NEW YORK -- Sometimes the games are magical or astounding, like Wednesday night's Game 3 between the Yankees and Orioles, a jaw-dropper for the winners and losers alike. Other times, they're just a grind. Thursday's 13-inning 2-1 Orioles squeaker of a win left everyone exhausted, with even Baltimore seeming more relieved than hyped up by the end of the war of attrition.
"Enjoyable but very freaky stressful," is how unlikely Orioles playoff ace Joe Saunders described it, and he was among the most energetic.
"It's tough, I can't say that I know exactly what they're going through," said manager Buck Showalter of his wrung-out players. "You try to put yourself in their shoes, but it's just a real test mentally and emotionally."
Another tight extra-innings game, and one in which very few batters had much success. It was a game of wasted opportunities and stranded runners for both teams. If the winner had been decided on the ability of a team to frustrate its own fan base, the Yankees would have squeezed out the victory, but it still would've been a close one.
The Orioles' margin of victory was a Manny Machado double followed by a J.J. Hardy double off David Phelps, on top of an earlier Nate McLouth homer off Phil Hughes, many moons earlier. The Yankees used their entire bullpen to get through the night, including Joba Chamberlain, who left with a contusion on his arm after Matt Weiter's bat was shattered by his fastball and flung itself at Chamberlain in apparent revenge.
Everyone on both teams has been quick to credit the pitching for all the low scores in this series, but there were plenty of bad at-bats and slumping sluggers to go around as well. Other than the ninth inning of Game 1, when the Yankees blew up Baltimore closer Jim Johnson, neither team has scored more than two runs in an inning, and neither more than one an inning over these last two games.
The Orioles, obviously no strangers to one-run wins and extra-inning games, pulled it off one more time, eking out just enough to keep their crazy unlikely season alive one more day. They talked about how they had been here before, so many long, tight wins, but it's not quite the same in a playoff elimination game.
"Maybe we're all trying to do too much," said Hardy. He described the feeling in the dugout before Baltimore's go-ahead hit as "frustrated, fatigued." After the game, they were at least just fatigued. The same could not be said for the Yankees, who missed a chance to put away the series, but more troublingly, looked awful doing it.
Jayson Nix was probably the Yankees' best hitter of the game, and the team that had more runs in the American League than anyone but Texas barely scraped a single run together -- fittingly, it scored on a groundout.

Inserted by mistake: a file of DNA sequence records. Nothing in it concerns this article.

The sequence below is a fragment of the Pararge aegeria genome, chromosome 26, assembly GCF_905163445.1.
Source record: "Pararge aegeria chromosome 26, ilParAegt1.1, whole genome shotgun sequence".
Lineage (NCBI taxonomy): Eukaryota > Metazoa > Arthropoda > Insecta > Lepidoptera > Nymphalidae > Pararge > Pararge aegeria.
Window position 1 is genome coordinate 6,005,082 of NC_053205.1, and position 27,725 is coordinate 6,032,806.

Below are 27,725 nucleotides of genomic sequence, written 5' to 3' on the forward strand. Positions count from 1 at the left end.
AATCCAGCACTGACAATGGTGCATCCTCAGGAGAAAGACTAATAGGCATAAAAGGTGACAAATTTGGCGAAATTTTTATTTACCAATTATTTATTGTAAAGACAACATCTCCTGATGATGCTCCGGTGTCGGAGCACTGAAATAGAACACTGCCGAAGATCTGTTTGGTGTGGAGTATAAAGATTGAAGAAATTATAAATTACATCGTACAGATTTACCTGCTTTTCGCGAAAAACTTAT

Of course, look where Texas is now.
Robinson Cano, the Yankees' best hitter this season, came up three times with at least one runner on and grounded out or popped up. Curtis Granderson, who hit 43 homers over the course of the year, looked so terrible at the plate that it seems impolite to even discuss it. Alex Rodriguez was cheered extravagantly for a walk and a single and then struck out twice, grounded out and replaced by Eric Chavez, who found none of Raul Ibanez's magic. Of course, neither did Raul Ibanez.
As if New York didn't have enough to deal with, sad real-life events poked into the Stadium before the game, when news broke that manager Joe Girardi's father Jerry had passed away at 81. In fact, Jerry Girardi had died Saturday around noon, with his son getting the call while the Yankees were on their team bus. Girardi said before the game that he reacted by putting on his sunglasses so no one would see tears in his eyes. Asked how he had told the team, his answer was that he had not.
"It's been somewhat difficult. One of the reasons I didn't say anything, I knew talking about it would make it probably even harder," he explained. Further, he did not want it to be "a distraction," and wanted to keep busy, and he said both of his parents had taught him to "always finish the job at hand."
Girardi's father had suffered from Alzheimer's disease for many years, to the point that when the Yankees won the World Series in 2009, Girardi said, "I don't think he understood." He wasn't sure if his father had understood Girardi's appointment as Yankee manager either: "In my mind I want to believe he was able to comprehend, but I'm not sure." Girardi runs an Alzheimer's foundation dedicated to raising money and awareness to fight the disease. He talked about thinking after Wednesday night's game that his parents were finally watching a game together, his mother having died in 1984.
But by the end of the press conference he was already being asked about whether the decision to pinch-hit for Alex Rodriguez the night before had hurt Rodriguez's ego. Then he was asked about the day's lineup construction.
After the game he got no questions about his father at all. What about CC Sabathia? Will Jeter be able to play short tomorrow? Baseball goes on.
The Orioles are tired, the Yankees more so, and Girardi must be most of all, but all of them will try to prolong the exhaustion Friday.